Leaders are conversation at the dinner table; try not to spoil everyone’s appetite. At the end of the day, try to make certain that no one is going home wishing that you weren’t the boss or worse, wishing that they were employed elsewhere. ~Sony Singh
I remember about 25 years ago I was supervising someone and I have no doubt I was dinner table conversation. It didn’t help that we could not have been more different from each other. I was a young woman in a white collar position; he was a man approaching retirement in a blue collar position. I put a high value on productivity over loyalty or longevity; he put a high value on loyalty over productivity. And that’s just the start of the list. After I had been supervising him for several months, one of the VPs at the organization was kind enough to tell me the extreme level of stress I was creating in this man’s life. He would literally get tense and upset just at the sight of me. I had no idea; but what a learning moment.
I’m not advocating that leaders should become close friends with their followers. However, if your followers are going home and spending time at the dinner table venting their frustration with you, especially to the extent that they wished they were employed somewhere else, then that really should give you pause.
In my scenario, I certainly did pause. I tried to see things through his lens or his worldview. It was hard, really hard. We were of different generations, genders, and genes (i.e., values). I tried to assure him that he was truly appreciated, something I hadn’t done nearly enough. I tried to be very sensitive to how I was coming across. But in all honesty, I don’t think his anxiety decreased until I moved on to another organization. I’d like to think that 25+ years of experience and having failed a few more times would enable me to handle this same scenario much differently today.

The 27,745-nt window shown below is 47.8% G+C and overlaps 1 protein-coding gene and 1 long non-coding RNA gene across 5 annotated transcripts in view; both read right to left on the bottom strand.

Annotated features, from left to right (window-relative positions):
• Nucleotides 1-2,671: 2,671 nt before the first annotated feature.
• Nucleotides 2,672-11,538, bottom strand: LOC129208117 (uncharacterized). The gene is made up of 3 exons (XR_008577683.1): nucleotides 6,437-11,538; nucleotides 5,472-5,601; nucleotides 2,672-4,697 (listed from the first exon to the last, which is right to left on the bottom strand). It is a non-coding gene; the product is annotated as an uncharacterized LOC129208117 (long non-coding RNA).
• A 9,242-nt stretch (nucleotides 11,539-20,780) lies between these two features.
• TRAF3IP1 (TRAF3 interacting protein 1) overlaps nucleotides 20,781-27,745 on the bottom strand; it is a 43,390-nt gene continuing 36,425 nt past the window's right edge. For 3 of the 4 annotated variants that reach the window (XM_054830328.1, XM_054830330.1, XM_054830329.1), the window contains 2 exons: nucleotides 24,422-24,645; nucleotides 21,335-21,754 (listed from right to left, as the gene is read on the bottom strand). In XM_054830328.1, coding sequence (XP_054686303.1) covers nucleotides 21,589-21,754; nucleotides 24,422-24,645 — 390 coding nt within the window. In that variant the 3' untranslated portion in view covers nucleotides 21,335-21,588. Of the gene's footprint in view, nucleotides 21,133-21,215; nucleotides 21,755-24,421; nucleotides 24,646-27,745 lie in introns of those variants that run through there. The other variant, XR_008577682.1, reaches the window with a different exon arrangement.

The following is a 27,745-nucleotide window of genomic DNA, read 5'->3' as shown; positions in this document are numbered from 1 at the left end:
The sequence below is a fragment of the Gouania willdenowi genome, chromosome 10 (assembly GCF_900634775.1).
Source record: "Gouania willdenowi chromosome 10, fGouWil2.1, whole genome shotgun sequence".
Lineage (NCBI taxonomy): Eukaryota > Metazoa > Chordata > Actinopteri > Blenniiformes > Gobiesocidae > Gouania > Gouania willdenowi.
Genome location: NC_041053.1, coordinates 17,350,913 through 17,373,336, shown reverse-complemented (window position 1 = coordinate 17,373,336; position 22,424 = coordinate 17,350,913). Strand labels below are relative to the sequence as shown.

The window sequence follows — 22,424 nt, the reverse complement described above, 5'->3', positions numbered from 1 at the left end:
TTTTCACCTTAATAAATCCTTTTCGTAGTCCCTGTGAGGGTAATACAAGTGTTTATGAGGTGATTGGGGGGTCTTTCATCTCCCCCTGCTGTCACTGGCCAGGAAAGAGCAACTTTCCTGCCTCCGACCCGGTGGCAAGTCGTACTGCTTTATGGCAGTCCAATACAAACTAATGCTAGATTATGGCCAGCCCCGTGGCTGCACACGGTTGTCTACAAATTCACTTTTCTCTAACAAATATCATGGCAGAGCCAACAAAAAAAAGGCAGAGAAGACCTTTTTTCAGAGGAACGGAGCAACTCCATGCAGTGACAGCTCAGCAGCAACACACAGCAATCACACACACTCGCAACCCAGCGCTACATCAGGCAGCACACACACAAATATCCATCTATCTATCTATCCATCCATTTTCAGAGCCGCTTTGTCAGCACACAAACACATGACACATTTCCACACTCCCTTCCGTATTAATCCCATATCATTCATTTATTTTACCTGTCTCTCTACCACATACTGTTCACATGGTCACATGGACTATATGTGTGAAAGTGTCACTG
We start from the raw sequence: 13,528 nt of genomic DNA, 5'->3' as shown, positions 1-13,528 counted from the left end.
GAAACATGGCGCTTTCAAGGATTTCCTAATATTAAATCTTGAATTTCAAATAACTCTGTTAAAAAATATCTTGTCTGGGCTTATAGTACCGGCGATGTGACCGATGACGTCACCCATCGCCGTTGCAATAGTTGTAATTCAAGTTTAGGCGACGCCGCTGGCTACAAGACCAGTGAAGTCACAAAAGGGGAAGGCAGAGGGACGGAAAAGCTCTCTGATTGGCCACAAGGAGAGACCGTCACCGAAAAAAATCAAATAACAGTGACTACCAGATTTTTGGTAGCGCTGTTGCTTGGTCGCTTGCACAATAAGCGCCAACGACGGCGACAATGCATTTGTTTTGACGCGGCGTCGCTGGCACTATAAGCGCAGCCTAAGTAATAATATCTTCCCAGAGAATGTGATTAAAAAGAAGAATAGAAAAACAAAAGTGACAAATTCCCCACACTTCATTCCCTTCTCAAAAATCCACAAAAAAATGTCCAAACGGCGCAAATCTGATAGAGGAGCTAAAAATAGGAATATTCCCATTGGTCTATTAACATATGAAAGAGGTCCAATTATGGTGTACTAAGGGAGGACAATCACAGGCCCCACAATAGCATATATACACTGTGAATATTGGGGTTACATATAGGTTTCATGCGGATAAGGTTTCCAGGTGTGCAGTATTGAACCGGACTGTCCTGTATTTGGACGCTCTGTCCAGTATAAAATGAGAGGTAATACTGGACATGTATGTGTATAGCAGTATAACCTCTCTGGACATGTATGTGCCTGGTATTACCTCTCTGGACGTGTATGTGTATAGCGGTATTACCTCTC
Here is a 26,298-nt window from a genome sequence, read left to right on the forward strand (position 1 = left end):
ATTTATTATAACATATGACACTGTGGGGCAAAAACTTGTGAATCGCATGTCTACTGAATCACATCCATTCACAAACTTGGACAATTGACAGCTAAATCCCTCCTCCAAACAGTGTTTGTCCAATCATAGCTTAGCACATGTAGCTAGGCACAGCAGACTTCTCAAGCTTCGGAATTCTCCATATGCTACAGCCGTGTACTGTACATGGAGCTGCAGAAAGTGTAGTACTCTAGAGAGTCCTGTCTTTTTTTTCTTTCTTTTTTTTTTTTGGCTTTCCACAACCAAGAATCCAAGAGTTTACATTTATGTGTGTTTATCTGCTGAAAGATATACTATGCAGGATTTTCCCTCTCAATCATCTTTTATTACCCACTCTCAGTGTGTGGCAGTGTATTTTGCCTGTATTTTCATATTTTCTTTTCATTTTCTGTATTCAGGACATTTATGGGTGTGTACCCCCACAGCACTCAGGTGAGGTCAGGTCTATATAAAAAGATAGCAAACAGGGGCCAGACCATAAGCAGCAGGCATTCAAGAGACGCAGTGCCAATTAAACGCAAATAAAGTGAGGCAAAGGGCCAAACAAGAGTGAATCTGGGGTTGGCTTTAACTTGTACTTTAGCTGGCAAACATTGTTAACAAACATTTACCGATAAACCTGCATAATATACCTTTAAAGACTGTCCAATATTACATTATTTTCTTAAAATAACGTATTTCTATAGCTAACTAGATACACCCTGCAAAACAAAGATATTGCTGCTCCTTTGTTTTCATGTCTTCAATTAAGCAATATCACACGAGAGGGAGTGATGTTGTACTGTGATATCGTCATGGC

A client also comes to mind. This particular leader viewed herself as the one person in the organization who was willing to make tough decisions. In reality, most everyone viewed her as controlling, unwilling to listen, and rude. She too was likely dinner conversation.
Thinking about several examples, including my own, I believe that leaders become dinner conversation (in the negative sense) when they are least self-aware. It may even be when they have the best intentions, but at the end of the day, and at the dinner table, what matters is how leaders’ intentions are both perceived and received. Sometimes leaders are distracted, preoccupied, or just simply out of touch. Leaders forget to stop and think about how they come across.
Warren Bennis, author of leadership classic On Becoming a Leader said, “The essence of leaders is placed firmly in issues of character, on who we are, on self-awareness.” Other bloggers have noted and I’ll join them in saying that self-awareness is not a one-time event, or some exercise or courses we engaged in when we first accepted a leadership position. Self-awareness is an ongoing learning process that never ends. It’s those who choose to keep working at it who become truly effective leaders. After all, if we’re going to be dinner table conversation, we might as well be adding to the enjoyment of the meal and not spoiling anyone’s appetite.